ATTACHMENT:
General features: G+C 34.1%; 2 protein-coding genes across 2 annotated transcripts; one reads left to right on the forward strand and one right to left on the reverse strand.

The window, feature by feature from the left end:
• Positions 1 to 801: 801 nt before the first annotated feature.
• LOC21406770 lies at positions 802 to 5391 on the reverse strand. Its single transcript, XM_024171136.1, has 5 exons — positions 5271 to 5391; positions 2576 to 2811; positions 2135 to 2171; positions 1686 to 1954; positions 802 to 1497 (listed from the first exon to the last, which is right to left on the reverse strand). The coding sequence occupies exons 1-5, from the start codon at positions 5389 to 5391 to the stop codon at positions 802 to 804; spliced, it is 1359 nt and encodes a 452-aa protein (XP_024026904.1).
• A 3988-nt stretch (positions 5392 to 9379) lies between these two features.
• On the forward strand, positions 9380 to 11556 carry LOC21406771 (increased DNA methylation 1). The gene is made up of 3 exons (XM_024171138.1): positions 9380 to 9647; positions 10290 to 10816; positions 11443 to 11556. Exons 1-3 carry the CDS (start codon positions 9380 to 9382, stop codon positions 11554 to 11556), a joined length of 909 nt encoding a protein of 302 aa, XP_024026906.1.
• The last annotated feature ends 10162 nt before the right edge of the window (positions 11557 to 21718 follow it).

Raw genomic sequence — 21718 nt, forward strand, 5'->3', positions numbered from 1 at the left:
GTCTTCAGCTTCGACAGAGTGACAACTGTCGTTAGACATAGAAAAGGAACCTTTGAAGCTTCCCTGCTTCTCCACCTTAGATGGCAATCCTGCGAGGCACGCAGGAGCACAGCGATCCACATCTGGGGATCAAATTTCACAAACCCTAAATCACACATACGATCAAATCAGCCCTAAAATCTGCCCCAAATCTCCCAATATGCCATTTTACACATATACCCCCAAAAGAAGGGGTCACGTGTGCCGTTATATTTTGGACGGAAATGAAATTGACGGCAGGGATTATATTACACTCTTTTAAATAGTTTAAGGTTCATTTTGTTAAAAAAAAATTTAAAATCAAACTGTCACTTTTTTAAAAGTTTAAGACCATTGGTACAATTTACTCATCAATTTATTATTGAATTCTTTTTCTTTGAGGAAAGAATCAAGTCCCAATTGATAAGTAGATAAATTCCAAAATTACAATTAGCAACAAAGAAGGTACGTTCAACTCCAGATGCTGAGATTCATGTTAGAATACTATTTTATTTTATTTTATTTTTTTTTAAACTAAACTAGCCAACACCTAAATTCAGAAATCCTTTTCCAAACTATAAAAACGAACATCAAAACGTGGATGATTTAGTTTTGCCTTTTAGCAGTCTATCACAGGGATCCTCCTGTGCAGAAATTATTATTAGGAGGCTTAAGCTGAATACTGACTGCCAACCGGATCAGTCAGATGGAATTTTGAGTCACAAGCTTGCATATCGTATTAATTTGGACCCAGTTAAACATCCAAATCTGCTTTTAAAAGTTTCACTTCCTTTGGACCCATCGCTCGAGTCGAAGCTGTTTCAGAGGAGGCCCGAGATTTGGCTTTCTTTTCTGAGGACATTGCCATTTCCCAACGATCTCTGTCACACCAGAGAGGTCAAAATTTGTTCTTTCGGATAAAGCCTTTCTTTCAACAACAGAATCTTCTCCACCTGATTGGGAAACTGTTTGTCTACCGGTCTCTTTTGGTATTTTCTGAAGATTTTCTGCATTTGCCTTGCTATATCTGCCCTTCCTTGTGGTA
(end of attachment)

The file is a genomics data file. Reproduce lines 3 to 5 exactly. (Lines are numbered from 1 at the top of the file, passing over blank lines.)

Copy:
• Positions 1 to 801: 801 nt before the first annotated feature.
• LOC21406770 lies at positions 802 to 5391 on the reverse strand. Its single transcript, XM_024171136.1, has 5 exons — positions 5271 to 5391; positions 2576 to 2811; positions 2135 to 2171; positions 1686 to 1954; positions 802 to 1497 (listed from the first exon to the last, which is right to left on the reverse strand). The coding sequence occupies exons 1-5, from the start codon at positions 5389 to 5391 to the stop codon at positions 802 to 804; spliced, it is 1359 nt and encodes a 452-aa protein (XP_024026904.1).
• A 3988-nt stretch (positions 5392 to 9379) lies between these two features.